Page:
How the Mighty Have Fallen: Aung San Suu Kyi and the Imperative for International Pressure in Ending the Rohingya Genocide
By Yousuf Ali
Longtime observers of the situation in Myanmar are no doubt aware of the country’s despotic and oppressive history. For any of these people, Aung San Suu Kyi was a beacon of light in an otherwise dark and precarious human rights situation in that country.
Indeed, she was internationally hailed as a wondrous activist fighting for the rights of the people of Myanmar in the fact of oppressive military rule receiving countless international awards, not the least of which was the Nobel Peace Prize in 1991. Consequently, her release in 2010 inspired global optimism for a new age in Myanmar in which the rights of all of its people were respected. Needless to say, many of these people have been disappointed in her approach to human rights in her country as of late.
In Myanmar’s transition away from military rule to more democratic governance, one group of people manifesting left behind are the Rohingya living in the Rakhine state. Despite long-standing stigma and oppressing against them, the situation has further deteriorated in recent years. Indeed, there is photographic evidence of the description of Rohingya villages and the replacement of these with houses for the country’s Buddhist majority.
Additionally, the Rohingya have been subjected to mob violence because of the vitriolic Islamophobic incitement against them by extremist Buddhists. Furthermore, there is evidence implicating government institutions such as the military in overlooking or even facilitating this state of affairs.
All of these factors have led to a mass exodus of 100s of thousands of Rohingya into surrounding countries like Bangladesh and Malaysia. Despite such extreme circumstances, it is only recently that we are starting to see the international pressure needed to end this genocide.
Thankfully, there are some encouraging signals from the international community regarding the Rohingya crisis. One form that such pressure has taken includes governments and NGOs withdrawing their precious praise for Suu Kyi because of her morally inadequate handling of such egregious atrocities in a country where she is now the de facto ruler.
Just recently, Amnesty International withdrew their recognition of her as an Ambassador of Conscience” because of her role in facilitating many of the atrocities they criticize. Additionally, Canada withdrew their honorary citizenship given to her and took the extra step of recognizing the situation in Myanmar as a genocide against the Rohingya. Even Vice President Mike Pence rebuked Aang Sun Suu Kyi to her face for failing to prevent these egregious atrocities.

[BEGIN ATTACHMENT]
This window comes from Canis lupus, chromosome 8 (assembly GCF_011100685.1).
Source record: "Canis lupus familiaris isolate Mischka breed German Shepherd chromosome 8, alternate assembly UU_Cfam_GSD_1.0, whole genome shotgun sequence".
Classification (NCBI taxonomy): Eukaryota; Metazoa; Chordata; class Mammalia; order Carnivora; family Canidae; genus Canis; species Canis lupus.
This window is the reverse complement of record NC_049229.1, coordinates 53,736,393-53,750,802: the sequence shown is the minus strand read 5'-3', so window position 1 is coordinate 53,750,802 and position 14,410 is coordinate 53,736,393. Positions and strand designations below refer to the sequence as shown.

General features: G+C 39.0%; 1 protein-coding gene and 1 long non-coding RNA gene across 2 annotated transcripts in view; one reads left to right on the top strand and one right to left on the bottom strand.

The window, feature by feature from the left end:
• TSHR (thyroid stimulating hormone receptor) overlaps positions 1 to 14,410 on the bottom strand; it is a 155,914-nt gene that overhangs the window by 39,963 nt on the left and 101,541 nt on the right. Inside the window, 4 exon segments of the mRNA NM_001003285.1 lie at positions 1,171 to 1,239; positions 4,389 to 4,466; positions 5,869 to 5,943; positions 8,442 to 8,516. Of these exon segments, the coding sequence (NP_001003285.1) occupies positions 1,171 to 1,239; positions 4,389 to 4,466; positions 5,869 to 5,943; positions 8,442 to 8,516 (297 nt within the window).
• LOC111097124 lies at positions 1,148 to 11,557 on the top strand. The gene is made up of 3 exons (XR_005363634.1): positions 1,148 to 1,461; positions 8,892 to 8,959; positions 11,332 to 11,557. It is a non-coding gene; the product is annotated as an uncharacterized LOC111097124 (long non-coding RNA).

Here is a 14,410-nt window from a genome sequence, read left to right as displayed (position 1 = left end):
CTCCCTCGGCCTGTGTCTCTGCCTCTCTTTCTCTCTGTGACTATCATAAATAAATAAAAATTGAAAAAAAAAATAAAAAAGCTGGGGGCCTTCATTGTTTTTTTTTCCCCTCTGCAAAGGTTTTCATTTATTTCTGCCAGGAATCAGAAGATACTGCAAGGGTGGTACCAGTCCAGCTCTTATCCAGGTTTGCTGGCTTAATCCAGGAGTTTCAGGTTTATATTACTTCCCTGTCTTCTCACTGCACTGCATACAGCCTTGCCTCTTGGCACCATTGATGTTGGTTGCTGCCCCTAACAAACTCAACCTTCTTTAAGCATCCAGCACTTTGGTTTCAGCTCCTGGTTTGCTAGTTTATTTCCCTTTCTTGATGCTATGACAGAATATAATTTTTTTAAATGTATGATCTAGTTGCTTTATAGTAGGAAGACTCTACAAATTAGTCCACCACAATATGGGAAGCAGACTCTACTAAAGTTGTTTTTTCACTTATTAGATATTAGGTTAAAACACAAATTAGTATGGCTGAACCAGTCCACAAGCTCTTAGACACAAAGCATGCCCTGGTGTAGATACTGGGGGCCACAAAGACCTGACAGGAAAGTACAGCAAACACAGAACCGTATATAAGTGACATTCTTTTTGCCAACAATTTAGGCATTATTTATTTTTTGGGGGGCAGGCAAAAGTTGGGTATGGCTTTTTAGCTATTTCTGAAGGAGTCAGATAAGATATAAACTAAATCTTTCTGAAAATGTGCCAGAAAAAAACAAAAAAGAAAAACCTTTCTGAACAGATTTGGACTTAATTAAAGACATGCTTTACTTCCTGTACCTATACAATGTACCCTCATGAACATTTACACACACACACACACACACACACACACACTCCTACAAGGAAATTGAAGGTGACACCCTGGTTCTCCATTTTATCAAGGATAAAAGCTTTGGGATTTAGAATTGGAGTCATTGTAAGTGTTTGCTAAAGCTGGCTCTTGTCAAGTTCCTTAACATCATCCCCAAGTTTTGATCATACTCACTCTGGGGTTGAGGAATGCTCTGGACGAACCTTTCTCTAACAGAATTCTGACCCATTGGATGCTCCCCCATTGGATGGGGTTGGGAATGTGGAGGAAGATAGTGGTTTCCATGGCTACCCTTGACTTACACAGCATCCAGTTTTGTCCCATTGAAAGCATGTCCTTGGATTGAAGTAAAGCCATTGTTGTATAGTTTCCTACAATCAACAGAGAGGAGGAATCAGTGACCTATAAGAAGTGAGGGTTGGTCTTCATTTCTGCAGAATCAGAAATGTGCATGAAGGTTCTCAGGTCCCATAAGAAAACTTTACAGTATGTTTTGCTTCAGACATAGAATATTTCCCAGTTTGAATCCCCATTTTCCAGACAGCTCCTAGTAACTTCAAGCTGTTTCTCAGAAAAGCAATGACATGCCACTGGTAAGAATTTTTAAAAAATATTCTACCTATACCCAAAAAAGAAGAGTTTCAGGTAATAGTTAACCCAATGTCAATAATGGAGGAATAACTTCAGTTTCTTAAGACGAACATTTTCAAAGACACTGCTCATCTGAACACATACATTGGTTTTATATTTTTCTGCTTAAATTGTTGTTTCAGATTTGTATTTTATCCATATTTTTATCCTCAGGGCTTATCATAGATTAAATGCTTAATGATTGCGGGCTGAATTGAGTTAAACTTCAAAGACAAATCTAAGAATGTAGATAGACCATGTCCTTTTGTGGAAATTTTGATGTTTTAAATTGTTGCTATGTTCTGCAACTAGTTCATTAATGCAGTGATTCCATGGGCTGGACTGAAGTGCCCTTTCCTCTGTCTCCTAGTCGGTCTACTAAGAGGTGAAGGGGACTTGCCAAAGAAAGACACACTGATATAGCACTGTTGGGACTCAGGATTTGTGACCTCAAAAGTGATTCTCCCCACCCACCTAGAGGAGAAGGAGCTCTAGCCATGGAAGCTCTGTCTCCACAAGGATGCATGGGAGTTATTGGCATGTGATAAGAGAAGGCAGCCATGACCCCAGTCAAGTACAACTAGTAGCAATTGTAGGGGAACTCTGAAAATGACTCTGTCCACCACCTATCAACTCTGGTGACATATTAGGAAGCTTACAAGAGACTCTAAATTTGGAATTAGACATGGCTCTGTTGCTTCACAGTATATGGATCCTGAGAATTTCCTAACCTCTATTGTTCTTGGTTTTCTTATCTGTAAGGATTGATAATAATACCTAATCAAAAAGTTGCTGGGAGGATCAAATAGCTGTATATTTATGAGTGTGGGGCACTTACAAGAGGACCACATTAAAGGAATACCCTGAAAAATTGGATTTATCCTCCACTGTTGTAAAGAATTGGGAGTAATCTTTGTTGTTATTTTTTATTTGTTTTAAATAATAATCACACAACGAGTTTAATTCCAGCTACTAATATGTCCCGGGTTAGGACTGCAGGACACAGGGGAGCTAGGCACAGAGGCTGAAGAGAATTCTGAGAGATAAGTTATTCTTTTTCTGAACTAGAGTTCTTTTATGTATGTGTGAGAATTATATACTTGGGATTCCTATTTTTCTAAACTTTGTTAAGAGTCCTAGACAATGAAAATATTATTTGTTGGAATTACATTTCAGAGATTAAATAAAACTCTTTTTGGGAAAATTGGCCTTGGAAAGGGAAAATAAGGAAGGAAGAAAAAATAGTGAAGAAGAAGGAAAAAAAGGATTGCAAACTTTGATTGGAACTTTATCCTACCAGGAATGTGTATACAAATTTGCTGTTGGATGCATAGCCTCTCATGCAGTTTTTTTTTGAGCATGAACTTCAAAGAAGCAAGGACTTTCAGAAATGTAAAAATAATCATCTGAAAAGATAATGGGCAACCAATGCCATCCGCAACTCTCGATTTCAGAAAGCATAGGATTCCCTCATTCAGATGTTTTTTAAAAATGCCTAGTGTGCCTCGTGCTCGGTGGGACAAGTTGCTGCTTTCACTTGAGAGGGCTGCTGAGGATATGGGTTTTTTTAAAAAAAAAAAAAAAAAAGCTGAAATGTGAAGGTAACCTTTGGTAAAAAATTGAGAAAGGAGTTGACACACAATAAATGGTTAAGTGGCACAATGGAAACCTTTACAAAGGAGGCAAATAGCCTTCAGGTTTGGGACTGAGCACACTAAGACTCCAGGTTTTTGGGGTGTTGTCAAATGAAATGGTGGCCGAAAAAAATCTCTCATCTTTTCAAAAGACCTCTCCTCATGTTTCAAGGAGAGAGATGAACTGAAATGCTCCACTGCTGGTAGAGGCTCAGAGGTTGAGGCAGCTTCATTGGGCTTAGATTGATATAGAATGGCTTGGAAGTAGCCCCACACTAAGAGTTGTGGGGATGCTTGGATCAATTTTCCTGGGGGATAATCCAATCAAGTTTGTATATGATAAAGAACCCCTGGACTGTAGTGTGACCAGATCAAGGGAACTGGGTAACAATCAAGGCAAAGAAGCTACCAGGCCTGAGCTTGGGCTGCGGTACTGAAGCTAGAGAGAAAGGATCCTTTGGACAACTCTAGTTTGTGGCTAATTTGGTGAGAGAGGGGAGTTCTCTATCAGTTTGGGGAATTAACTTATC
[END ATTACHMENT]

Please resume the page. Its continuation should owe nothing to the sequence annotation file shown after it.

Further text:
Strangely, the reaction of Muslim countries to the plight of their fellow co-religionists has been lacking. While there have been good responses such as that of Malaysian Prime Minister Mahathir Mohamad strongly condemning Myanmar, despite hosting the most Rohingya refugees of any countries, they have failed to facilitate their transfer to better living conditions in Canada.
In order for the situation to improve, the international community must coalesce around a united approach aimed at stopping the genocide and ensuring the Rohingya secure their rights.
When it comes to the situation of Myanmar, there are undeniable crimes against the Rohingya people which necessitate significant and sustained international pressure to stop. This is because the generality of the populous in Myanmar has swallowed the Islamophobic propaganda painting the Rohingya as terrorists threatening the Buddhist majority.
This is so ingrained that even the once-revered Aung San Suu Kyi has become complicit in the crimes against them. Needless to say, the Rohingya alone do not have the power to take their own rights from a hostile population with the backing of their government. The only realistic way of procuring their rights is through clear and consistent support from the international community. The first and most pressing needs are humanitarian as dead people have no hope of gaining their rights, but beyond this, the government of Myanmar must be made to understand the world will not tolerate such gross atrocities against the Rohingya.
Thankfully, there have been positive develops with many countries and organizations censuring Myanmar for those atrocities. At the same time, this must significantly increase, and it must become costly for Myanmar to persist. In addition to restoring the Rohingya back to their homes and returning their rights, they must do their utmost change social attitudes towards Rohingya and Muslims in general. It is only after this that the Rohingya can truly live in peace.